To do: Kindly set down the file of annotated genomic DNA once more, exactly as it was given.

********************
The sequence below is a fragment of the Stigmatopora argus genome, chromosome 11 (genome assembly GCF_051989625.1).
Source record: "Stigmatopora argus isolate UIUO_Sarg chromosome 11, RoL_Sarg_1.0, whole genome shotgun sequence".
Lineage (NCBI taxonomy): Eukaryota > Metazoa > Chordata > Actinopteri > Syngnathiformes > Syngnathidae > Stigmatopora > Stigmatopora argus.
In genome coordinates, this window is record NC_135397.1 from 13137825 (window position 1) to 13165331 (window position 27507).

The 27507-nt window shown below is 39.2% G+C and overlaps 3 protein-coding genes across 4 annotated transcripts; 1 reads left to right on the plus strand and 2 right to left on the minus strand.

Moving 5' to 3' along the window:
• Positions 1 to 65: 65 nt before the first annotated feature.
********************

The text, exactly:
The sequence below is a fragment of the Stigmatopora argus genome, chromosome 11 (genome assembly GCF_051989625.1).
Source record: "Stigmatopora argus isolate UIUO_Sarg chromosome 11, RoL_Sarg_1.0, whole genome shotgun sequence".
Lineage (NCBI taxonomy): Eukaryota > Metazoa > Chordata > Actinopteri > Syngnathiformes > Syngnathidae > Stigmatopora > Stigmatopora argus.
In genome coordinates, this window is record NC_135397.1 from 13137825 (window position 1) to 13165331 (window position 27507).

The 27507-nt window shown below is 39.2% G+C and overlaps 3 protein-coding genes across 4 annotated transcripts; 1 reads left to right on the plus strand and 2 right to left on the minus strand.

Moving 5' to 3' along the window:
• Positions 1 to 65: 65 nt before the first annotated feature.